Congratulations, you’re the executor! Now what?

Your parents have told you they are drafting their will and want to name you as their executor. Wow! How honoured you are to be considered as their executor. But wait a minute—what does the role actually involve?

To begin with, you can be thankful your parents are drafting a valid will. It is estimated that 50 per cent of Canadians do not have a will, meaning they will die intestate. If this happens then the estate of the person who has died falls under the auspices of the Public Guardian and Trustees Office and a court application must be made to appoint an executor. The process can be time consuming and emotionally draining, and can easily be avoided by making a will.

Selecting an executor

When naming an executor to administer and distribute the assets of an estate, you must select someone of legal age, with mental capacity and who is willing to act as the executor. It is also advisable that the executor is not a named beneficiary in the will.

Here are some questions to ask yourself:

  • Is the executor accountable and trustworthy?
  • Does he/she have the time to be the executor?
  • Does he/she live close enough to be the executor?
  • Is the executor a generation younger?
  • Does the executor have a good relationship with the beneficiaries?
  • Is the executor detail-orientated?
  • Can the executor keep excellent records when dealing with a wide range of topics and with aligned professions, such as a funeral director, accountant, lawyer, bank or trust representative, insurance companies and government officials?

Another consideration is whether the executor lives in the same legal jurisdiction. If not, the courts may order the executor to post a surety bond—the amount of money will be a percentage of the assets to be distributed.

Too often, people do not know they have been named an executor or are unaware of the scope and range of duties required of an executor.

Acting as an executor

Acting as the executor of an estate involves three major areas.

Step 1

First, the funeral arrangements are the legal responsibility of the executor. This may be difficult if the deceased did not communicate any final wishes prior to death, and typically the will is read after the funeral. The executor has the power to incur reasonable funeral, burial or cremation expenses according to the lifestyle of the deceased.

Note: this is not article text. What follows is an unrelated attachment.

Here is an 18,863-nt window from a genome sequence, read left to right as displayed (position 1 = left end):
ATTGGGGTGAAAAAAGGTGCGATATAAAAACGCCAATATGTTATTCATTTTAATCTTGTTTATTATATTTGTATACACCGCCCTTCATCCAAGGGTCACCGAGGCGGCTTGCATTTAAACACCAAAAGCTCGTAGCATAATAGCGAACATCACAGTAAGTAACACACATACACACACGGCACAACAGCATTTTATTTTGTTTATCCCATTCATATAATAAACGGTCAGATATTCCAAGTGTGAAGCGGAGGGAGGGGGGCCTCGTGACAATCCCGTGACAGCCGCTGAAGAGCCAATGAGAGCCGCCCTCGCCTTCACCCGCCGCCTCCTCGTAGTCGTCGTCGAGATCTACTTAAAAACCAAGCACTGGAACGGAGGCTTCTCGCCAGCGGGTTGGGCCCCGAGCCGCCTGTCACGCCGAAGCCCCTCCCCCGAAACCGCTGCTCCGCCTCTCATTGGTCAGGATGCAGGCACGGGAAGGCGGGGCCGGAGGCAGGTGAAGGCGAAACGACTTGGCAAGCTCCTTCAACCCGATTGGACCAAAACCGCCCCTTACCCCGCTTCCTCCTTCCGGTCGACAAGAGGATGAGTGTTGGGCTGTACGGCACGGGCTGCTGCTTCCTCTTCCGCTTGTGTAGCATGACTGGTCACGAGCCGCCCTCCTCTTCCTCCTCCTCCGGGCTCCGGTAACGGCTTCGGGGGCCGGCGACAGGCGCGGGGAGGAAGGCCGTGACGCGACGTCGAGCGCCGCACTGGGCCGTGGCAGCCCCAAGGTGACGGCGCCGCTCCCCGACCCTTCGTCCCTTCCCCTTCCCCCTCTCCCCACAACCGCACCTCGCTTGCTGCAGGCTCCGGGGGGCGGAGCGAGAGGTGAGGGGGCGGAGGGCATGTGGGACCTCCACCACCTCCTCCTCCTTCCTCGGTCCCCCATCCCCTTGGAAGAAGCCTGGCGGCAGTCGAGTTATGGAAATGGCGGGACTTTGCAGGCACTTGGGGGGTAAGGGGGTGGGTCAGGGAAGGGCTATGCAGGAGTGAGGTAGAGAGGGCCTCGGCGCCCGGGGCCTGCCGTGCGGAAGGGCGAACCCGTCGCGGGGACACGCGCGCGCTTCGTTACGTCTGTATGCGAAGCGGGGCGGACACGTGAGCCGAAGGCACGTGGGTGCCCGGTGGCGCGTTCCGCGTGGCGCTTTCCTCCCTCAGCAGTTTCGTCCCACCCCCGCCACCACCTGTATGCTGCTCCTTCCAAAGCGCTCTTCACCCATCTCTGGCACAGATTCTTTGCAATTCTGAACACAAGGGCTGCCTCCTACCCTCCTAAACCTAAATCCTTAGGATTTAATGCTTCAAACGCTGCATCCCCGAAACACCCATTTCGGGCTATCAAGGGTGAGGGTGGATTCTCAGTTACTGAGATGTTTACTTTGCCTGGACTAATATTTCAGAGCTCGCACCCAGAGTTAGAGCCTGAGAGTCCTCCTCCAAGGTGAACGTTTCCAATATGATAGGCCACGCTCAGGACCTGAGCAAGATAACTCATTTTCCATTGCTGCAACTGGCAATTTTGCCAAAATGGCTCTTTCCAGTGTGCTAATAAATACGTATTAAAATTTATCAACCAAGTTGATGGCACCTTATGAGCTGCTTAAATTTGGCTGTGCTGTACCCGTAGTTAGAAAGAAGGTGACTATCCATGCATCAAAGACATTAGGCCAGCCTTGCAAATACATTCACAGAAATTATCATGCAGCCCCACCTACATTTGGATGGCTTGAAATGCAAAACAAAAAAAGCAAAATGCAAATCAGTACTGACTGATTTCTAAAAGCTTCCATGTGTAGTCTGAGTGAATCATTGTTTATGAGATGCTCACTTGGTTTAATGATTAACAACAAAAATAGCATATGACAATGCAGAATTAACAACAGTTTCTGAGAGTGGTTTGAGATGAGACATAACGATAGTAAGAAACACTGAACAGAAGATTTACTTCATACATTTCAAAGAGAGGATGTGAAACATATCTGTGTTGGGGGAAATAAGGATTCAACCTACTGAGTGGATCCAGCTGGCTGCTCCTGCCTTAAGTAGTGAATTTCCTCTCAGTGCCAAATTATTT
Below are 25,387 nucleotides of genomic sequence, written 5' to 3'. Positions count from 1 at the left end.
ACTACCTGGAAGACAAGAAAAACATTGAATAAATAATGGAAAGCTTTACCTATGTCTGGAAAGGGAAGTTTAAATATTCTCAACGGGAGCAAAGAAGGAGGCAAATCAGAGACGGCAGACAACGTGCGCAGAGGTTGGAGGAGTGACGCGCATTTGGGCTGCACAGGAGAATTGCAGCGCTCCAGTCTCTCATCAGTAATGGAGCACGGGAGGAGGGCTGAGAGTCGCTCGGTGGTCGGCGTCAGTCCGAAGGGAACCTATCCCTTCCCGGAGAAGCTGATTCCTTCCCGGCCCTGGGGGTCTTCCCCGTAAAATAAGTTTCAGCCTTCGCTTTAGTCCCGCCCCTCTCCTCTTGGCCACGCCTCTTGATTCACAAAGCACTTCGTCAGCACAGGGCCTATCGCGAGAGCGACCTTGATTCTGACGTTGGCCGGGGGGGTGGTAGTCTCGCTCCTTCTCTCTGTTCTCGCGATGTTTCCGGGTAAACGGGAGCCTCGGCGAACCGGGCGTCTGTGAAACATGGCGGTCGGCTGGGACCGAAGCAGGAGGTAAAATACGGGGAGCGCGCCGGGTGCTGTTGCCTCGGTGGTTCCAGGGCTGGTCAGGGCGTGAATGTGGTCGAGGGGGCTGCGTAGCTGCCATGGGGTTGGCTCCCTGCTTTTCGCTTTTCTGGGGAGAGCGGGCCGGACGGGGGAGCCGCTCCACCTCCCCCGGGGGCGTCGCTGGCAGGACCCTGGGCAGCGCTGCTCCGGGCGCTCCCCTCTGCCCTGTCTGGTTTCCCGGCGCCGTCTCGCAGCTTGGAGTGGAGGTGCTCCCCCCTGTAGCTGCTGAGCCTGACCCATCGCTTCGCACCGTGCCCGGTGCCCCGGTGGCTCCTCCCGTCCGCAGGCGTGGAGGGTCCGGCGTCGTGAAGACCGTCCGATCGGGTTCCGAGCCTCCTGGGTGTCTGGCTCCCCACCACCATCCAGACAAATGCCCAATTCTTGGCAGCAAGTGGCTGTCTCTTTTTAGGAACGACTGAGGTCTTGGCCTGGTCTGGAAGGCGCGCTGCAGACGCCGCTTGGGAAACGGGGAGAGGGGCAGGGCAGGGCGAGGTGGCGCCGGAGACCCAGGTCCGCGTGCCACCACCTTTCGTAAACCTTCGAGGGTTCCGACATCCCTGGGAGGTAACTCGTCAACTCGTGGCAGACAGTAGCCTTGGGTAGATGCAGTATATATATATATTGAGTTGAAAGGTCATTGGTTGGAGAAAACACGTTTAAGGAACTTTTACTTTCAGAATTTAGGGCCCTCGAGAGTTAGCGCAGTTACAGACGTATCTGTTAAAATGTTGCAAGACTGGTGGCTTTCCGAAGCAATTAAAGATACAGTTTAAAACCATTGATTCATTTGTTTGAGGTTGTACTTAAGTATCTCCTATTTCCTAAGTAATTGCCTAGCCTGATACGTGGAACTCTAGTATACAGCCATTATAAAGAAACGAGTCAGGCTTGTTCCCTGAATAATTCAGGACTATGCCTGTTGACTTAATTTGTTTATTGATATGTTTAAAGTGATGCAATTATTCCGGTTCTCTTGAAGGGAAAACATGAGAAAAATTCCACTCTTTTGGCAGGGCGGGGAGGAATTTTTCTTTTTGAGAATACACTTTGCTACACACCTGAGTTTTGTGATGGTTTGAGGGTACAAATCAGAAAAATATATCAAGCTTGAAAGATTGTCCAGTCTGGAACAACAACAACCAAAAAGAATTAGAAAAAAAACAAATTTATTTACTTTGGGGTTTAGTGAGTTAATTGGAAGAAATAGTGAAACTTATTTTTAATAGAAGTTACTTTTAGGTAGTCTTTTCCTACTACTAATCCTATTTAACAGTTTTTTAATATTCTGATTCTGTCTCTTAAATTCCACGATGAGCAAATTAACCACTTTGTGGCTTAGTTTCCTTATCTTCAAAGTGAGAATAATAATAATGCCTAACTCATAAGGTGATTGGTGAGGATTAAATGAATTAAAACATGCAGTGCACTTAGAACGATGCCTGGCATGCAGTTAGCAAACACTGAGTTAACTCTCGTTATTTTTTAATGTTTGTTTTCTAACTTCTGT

Then, the executor must locate all the personal papers of the deceased, including the will, bank accounts (including the contents of any safety deposit boxes) and investment information. Immediate arrangements need to be made to cover the necessary living expenses of any dependent family members. This may include claiming life insurance benefits, contacting the Canadian Pension Plan to determine if any pension or survivor benefits are payable or contacting the employer about salary, group insurance and pension or union benefits payable to the estate or designated beneficiaries. Outstanding cheques, loans and other payments may also be owed to the estate of the deceased. In addition, ongoing bills need to be paid.

Step 2

The second time-consuming phase is the settling of the estate. The executor needs to document and take an inventory of the assets and liabilities of the deceased. For example, real estate, business assets, personal belongings, jewellery, collections, stocks, bonds or investment certificates and other valuables must be stored safely and insured appropriately. The executor is personally responsible for the safety of these assets prior to their distribution to the beneficiaries.

Step 3

The third phase is to distribute the assets of the estate. Legally, the residue of the estate may not be distributed until any family law and succession law obligations have been met; all probate, administration fees, funeral costs, taxes owing, debts and other charges against the estate have been paid; and a clearance certificate has been received from the Canada Revenue Agency.

The executor can then tell the beneficiaries what they are receiving. It is advisable to ask the beneficiaries sign a release form acknowledging their receipt of assets from the estate and stating they will not make further claims on the estate.


As the executor, you will be entitled to compensation according to the provisions the deceased has outlined in his or her will. Failing this, provincial guidelines state that the fee is generally in the range of three to five per cent of the total asset value of the estate, depending on the time required from the executor and the complexity of the estate.

Fees and disbursements for other professionals are usually additional costs. If you are a named beneficiary in the will, then you will not usually be entitled to additional compensation for being the executor.

A trusted role

There is a Chinese proverb that says faded ink is better than forgotten memory. As your parents’ executor, I hope you can complete these responsibilities with ease, relish in the love and trust placed in you, and be proud of completing this last loving act for your parents.

Leave a comment

Your email address will not be published. Required fields are marked *